TIP - when cutting the shaft of the potentiometer (pot) to suit the correct length, insert the shaft into a bench vise and cut with a hacksaw where you have marked it. Never wedge the pot in anything!

As I said before largely a question of convenience versus budget. If you can, try and find a suitable "U" shaped handle to fix to the top of your case in the centre, a real convenience.

Internally, mount your components on tag strips. Haunt your local parts supplier for all parts. You will also need assorted nuts, bolts and washers.

To identify the pins on the LM317T place the component on the table with the pins facing toward you. Any markings will be uppermost. The pin to your left is "adjust", Vout is the centre pin and Vin is the right most pin. The electrolytic capacitor and Tag Tantalums should have a + sign on them. See schematic diagram above - this is important. Some types of electrolytics only indicate the minus or negative pin - be careful!.

About Power Supply
A power supply is a device that supplies electrical energy to one or more electric loads. The term of "power supply" is most commonly applied to devices that convert one form of electrical energy to another, though it may also refer to devices that convert another form of energy (e.g., mechanical, chemical, solar) to electrical energy.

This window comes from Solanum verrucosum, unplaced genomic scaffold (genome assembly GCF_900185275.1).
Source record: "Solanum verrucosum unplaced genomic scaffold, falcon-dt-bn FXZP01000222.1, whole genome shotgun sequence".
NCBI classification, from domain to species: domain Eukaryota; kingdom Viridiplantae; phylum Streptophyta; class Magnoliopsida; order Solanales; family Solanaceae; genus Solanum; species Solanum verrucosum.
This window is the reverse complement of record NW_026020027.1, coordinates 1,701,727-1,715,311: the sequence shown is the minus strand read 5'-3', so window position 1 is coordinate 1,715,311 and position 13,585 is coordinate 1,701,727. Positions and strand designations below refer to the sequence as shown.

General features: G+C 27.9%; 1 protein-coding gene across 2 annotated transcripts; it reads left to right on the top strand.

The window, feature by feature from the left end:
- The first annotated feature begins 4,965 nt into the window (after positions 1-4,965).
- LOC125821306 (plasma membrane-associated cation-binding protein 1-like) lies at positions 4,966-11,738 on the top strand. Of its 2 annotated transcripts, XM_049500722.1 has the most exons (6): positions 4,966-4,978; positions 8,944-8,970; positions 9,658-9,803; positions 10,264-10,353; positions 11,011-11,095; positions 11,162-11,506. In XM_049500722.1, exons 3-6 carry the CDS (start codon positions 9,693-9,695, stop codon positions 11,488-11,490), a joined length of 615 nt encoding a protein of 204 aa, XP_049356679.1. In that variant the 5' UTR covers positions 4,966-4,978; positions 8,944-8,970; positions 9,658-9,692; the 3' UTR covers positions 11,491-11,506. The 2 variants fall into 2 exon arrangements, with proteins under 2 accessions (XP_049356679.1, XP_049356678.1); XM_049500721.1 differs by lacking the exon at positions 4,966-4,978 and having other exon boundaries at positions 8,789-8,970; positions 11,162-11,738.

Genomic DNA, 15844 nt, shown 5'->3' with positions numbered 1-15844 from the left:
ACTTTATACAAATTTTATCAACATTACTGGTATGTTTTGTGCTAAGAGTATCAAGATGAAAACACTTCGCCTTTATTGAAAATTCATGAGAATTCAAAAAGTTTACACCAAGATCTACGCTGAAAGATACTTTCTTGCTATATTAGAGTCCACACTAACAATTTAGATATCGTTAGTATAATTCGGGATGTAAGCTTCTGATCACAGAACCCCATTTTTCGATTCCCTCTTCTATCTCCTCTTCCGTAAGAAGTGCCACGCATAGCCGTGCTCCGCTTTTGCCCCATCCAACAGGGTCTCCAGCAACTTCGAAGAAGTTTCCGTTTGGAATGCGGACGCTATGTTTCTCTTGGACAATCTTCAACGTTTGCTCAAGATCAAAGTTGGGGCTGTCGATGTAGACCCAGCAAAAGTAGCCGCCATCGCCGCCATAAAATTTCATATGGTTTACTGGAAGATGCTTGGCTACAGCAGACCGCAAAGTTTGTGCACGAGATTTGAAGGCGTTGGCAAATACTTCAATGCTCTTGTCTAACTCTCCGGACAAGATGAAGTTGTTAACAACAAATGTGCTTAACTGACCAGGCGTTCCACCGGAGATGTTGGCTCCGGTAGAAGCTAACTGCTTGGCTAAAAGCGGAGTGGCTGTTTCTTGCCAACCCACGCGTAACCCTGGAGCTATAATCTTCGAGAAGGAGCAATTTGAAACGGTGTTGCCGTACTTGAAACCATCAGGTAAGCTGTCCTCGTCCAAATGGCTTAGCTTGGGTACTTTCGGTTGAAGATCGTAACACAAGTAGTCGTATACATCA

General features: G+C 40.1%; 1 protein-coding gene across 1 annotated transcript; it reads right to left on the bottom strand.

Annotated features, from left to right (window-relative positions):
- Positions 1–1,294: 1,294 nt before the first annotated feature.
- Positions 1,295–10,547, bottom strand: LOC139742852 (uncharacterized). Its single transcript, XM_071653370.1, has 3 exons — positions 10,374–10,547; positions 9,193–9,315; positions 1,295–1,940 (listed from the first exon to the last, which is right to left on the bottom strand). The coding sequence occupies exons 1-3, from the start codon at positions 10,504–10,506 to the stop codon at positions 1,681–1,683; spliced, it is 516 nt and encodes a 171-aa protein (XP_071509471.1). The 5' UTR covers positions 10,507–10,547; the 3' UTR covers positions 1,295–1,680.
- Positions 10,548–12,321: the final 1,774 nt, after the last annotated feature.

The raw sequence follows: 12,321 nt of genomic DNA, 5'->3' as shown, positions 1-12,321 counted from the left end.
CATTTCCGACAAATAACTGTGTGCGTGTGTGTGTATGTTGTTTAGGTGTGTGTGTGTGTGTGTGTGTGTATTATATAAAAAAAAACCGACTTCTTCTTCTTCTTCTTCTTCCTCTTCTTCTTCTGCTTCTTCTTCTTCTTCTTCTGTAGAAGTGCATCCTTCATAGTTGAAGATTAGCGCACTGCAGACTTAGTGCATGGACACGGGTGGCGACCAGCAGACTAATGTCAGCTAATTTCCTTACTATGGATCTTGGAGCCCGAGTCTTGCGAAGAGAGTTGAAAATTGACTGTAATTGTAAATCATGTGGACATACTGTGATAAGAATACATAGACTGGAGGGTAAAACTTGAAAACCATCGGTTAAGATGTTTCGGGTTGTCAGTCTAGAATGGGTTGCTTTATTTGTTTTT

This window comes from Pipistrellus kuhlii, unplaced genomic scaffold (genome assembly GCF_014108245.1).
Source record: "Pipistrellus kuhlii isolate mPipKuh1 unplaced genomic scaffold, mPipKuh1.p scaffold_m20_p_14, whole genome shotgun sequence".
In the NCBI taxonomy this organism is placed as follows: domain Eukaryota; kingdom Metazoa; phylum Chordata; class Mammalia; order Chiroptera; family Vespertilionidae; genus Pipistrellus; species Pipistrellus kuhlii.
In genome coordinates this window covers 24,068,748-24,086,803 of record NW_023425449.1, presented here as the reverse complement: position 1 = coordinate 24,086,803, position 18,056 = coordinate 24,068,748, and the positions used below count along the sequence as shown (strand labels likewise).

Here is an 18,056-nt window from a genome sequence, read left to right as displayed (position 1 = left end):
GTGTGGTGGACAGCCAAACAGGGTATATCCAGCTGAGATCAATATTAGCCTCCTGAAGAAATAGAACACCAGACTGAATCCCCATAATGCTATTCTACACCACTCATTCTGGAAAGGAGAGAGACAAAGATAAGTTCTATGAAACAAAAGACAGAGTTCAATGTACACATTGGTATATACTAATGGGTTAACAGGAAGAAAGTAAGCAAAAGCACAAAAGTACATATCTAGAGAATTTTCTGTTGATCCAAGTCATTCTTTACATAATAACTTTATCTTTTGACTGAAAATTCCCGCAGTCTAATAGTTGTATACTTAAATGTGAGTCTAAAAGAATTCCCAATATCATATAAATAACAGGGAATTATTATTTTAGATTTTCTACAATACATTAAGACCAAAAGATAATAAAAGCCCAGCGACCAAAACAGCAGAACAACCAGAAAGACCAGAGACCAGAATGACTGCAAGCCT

A power supply may be implemented as a discrete, stand-alone device or as an integral device that is hardwired to its load. In the latter case, for example, low voltage DC power supplies are commonly integrated with their loads in devices such as computers and household electronics. More explanation about power supply can be found at

This is the tutorial about "How to build an AC to DC power supply ". The video tutorial covers the basics of diodes, bridge rectifiers, and how to build simple unregulated AC to DC power supplies than can handle a few mA up to several Amps.

Watch the video: